Childhood trauma is a key modifiable risk factor for psychopathology throughout the life-course. It is, therefore, essential to understand how childhood trauma brings about mental illness and how to prevent or minimise this detrimental effect. Recent research has shown that, like for traumatic experiences later in life, risk of psychopathology is linked more closely to the subjective experience of traumatised children than their actual exposure: adult participants in long-term longitudinal studies who retrospectively recall childhood trauma are at elevated risk of mental illness regardless of whether there was prospective evidence of their traumatic experiences during assessments in childhood years; in contrast, children with documented traumatic experiences are at elevated risk of mental illness only when they retrospectively recall trauma in adulthood. The proposed research project aims to understand why psychopathology emerges as a function of subjective rather than objective experience of childhood maltreatment. We will capitalise on two rare cohort studies that have followed children from birth into adult life and have measured both actual experience of trauma in childhood years and adult subjective recall of childhood experiences. From the rich datasets and notes, we will identify factors that differentiate participants who do or do not subjectively recall childhood trauma in the context of actual childhood experiences, for example investigating their personality, personal relationships, and attitudes about themselves and others. The factors identified will point to potential targets for the development of new psychological interventions to prevent or minimise mental illness associated with childhood trauma.
Applicants should have a Bachelors degree in Psychology or related subjects with 2:1 honours (or Overseas equivalent). An MSc is preferred.
About the IoPPN: http://www.kcl.ac.uk/ioppn/about/index.aspx
Studying at the IoPPN: http://www.kcl.ac.uk/ioppn/study/index.aspx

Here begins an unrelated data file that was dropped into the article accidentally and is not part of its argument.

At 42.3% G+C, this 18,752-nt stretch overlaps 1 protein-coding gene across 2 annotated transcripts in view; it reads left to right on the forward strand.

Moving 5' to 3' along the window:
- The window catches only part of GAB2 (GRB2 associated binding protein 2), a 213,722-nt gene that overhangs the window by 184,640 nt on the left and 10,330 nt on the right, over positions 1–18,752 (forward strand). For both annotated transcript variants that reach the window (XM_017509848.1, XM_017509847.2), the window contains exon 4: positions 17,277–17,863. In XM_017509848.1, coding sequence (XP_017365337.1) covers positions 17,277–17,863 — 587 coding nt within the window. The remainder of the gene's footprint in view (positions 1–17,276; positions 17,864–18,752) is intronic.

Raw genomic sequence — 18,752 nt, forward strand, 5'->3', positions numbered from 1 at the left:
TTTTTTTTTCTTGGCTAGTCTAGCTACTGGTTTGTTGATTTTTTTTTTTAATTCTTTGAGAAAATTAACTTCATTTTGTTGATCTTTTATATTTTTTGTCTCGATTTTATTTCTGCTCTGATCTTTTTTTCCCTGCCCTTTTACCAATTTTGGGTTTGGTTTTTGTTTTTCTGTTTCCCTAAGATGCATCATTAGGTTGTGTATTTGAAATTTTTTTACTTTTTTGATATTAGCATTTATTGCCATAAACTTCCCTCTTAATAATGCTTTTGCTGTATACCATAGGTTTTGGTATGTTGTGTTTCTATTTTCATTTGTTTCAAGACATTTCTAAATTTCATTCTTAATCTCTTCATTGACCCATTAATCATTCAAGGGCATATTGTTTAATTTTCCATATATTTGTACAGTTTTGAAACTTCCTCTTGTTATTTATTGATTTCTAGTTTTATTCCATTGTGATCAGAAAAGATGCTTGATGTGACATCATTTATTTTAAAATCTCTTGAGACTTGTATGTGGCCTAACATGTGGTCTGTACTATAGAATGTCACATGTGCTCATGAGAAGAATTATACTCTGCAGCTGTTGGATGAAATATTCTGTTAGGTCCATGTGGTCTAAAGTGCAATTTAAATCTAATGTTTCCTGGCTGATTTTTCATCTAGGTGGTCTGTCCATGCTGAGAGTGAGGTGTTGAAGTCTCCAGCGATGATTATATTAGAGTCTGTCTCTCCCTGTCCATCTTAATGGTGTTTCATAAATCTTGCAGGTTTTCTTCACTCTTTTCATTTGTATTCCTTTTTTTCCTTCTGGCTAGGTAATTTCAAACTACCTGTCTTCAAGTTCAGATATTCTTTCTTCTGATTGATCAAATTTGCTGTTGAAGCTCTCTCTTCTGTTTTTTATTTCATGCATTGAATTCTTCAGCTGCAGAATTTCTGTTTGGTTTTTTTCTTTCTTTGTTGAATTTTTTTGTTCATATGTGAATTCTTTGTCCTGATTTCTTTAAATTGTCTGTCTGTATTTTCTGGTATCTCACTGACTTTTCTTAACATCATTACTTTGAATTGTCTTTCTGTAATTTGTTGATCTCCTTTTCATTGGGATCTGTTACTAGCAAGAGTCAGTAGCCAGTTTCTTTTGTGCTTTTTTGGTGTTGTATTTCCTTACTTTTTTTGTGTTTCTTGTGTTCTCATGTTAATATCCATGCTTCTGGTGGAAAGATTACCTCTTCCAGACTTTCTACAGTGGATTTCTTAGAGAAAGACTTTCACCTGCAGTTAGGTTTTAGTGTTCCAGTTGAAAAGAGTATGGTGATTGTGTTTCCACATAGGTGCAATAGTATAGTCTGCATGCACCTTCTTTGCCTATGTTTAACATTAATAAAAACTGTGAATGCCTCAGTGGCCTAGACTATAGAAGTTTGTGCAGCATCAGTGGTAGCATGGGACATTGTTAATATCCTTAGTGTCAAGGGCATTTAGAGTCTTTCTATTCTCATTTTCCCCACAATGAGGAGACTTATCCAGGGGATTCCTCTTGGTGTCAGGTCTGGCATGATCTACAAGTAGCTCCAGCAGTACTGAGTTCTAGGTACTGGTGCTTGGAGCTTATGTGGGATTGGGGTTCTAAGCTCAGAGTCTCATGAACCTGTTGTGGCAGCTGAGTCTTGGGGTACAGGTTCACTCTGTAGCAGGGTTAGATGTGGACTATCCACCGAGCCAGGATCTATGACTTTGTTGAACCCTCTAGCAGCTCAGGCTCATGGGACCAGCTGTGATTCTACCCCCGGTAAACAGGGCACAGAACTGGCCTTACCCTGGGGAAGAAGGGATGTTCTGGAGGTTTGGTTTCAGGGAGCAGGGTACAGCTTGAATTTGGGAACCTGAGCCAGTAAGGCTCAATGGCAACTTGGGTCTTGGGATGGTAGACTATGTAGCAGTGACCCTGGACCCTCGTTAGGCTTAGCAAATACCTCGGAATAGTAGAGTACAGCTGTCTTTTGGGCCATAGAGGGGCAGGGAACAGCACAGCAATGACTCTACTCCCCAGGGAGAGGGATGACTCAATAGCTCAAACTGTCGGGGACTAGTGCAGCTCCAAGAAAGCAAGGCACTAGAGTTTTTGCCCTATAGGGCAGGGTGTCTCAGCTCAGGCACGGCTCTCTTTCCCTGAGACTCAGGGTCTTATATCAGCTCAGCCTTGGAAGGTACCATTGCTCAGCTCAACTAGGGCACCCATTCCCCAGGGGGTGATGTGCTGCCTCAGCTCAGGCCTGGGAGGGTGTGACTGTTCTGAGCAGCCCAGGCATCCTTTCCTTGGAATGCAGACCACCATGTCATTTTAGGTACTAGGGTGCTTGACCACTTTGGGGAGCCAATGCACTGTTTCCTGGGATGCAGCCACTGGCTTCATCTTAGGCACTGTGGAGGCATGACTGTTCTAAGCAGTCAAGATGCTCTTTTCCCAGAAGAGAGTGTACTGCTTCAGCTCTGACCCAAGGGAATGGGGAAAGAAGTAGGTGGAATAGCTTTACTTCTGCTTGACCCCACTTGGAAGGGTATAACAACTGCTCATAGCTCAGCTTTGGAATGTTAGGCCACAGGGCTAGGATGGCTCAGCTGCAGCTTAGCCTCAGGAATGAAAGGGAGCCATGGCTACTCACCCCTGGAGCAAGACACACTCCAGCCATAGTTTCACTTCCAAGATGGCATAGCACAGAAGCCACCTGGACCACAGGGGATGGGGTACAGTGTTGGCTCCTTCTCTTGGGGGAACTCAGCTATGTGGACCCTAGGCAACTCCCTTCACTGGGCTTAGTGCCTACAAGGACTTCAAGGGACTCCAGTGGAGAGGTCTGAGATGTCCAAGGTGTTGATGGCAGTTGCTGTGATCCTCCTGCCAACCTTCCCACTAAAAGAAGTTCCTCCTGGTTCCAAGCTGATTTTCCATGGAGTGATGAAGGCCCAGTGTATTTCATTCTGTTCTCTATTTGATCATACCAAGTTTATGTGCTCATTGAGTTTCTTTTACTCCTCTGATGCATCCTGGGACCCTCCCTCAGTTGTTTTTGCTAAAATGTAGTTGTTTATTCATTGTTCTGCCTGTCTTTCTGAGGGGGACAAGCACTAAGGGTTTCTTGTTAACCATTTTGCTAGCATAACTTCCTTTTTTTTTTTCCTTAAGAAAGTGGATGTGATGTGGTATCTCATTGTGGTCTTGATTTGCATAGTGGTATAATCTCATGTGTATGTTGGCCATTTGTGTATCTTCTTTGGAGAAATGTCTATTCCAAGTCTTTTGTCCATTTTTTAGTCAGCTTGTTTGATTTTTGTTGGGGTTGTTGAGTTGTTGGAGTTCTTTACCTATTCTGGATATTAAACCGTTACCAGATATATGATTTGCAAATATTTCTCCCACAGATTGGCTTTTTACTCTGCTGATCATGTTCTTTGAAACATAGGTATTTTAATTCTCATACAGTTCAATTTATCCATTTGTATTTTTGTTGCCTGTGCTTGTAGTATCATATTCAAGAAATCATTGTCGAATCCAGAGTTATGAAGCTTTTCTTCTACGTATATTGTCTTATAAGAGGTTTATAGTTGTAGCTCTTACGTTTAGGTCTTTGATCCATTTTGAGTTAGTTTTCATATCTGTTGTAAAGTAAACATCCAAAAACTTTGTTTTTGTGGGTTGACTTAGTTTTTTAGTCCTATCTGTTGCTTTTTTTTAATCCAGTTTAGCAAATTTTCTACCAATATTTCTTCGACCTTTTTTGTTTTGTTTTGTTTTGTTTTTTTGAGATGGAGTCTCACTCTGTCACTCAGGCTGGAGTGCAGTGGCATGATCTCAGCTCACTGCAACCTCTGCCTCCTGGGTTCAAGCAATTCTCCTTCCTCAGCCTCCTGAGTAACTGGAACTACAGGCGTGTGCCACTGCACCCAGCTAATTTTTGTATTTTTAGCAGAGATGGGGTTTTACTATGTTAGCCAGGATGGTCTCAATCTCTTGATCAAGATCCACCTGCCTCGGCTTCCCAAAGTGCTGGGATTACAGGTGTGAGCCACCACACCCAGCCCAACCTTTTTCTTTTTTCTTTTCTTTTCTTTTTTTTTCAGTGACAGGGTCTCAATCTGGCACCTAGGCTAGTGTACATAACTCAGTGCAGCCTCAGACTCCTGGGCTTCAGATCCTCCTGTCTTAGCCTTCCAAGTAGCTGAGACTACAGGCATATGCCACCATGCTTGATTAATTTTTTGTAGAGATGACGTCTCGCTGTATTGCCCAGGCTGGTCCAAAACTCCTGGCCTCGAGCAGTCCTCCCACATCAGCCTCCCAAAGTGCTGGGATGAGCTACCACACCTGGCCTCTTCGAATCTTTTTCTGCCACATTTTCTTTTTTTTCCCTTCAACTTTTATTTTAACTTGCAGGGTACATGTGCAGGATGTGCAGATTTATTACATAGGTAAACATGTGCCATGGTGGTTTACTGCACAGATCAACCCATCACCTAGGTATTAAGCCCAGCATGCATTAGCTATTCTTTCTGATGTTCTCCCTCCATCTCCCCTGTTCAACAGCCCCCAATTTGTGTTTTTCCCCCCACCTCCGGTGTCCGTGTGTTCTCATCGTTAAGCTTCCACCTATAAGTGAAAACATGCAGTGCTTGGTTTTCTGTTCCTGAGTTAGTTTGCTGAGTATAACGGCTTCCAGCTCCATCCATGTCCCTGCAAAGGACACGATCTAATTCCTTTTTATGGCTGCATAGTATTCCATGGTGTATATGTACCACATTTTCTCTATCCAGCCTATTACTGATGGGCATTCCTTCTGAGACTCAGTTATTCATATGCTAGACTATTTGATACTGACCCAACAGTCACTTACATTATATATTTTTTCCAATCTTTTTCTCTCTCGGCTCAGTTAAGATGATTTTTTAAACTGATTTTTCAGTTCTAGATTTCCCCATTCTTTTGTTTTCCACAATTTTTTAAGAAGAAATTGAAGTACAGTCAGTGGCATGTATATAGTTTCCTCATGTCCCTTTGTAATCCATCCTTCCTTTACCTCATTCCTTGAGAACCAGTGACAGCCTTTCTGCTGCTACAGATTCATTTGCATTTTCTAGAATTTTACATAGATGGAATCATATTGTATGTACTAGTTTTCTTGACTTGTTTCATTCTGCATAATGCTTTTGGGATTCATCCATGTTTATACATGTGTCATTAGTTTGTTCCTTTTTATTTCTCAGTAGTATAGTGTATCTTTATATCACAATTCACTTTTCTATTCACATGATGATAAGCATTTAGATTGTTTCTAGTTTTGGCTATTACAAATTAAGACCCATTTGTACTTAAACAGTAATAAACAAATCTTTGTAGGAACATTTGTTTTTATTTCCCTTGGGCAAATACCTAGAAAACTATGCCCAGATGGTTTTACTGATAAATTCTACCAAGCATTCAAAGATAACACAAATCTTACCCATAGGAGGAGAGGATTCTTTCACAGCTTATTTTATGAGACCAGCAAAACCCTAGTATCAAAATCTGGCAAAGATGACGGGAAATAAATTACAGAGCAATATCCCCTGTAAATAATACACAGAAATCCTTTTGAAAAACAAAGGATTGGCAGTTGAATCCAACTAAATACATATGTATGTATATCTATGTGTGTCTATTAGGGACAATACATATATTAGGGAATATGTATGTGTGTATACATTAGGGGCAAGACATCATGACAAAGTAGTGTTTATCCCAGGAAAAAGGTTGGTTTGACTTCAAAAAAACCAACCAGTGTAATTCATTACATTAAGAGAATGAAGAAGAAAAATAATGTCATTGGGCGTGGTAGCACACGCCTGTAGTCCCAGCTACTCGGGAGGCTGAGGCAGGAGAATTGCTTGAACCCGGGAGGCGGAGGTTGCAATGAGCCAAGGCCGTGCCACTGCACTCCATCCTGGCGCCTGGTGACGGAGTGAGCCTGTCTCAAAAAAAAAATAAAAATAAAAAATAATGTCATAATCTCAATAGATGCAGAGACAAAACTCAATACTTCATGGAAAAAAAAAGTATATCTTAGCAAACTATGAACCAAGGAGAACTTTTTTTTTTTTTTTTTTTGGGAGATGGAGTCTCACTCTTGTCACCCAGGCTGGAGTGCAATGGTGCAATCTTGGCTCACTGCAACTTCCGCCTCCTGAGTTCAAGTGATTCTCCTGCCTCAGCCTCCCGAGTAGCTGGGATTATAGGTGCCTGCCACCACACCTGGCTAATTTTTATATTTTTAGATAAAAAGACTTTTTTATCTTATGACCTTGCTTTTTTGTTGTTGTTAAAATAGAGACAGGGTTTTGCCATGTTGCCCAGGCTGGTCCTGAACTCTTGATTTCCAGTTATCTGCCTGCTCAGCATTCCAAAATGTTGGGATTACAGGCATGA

Social, Genetic and Developmental Psychiatry Centre: https://www.kcl.ac.uk/psychology-systems-sciences/about/departments/social-genetic-and-developmental-psychiatry
Danese Lab: Stress & Development: https://www.kcl.ac.uk/research/danese-lab
How to apply
Applicants must complete and submit an online admissions application, via the admissions portal by midnight (23:59 GMT), 7 March 2021.
On the ‘Choosing a programme’ page, please select ‘Research degrees’ and enter the keyword “Social Genetic & Developmental Psychiatry MPhil/PhD” (Full-time).
In your application, you will be asked to include:
In the Funding section, please tick box 5 and include the following reference: AD-MHRUK-21
Please note there is no need to complete the Research Proposal section in your application as the project has already been set.
You are welcome to email Professor Andrea Danese (supervisor) at [Email Address Removed] for more information regarding the project and studentship.
If you have any queries regarding the application process, please contact the Education Support Team at [Email Address Removed].
References must be received by the deadline for the applicant to be eligible.
Only shortlisted applicants will be contacted. The studentship will commence October 2021.
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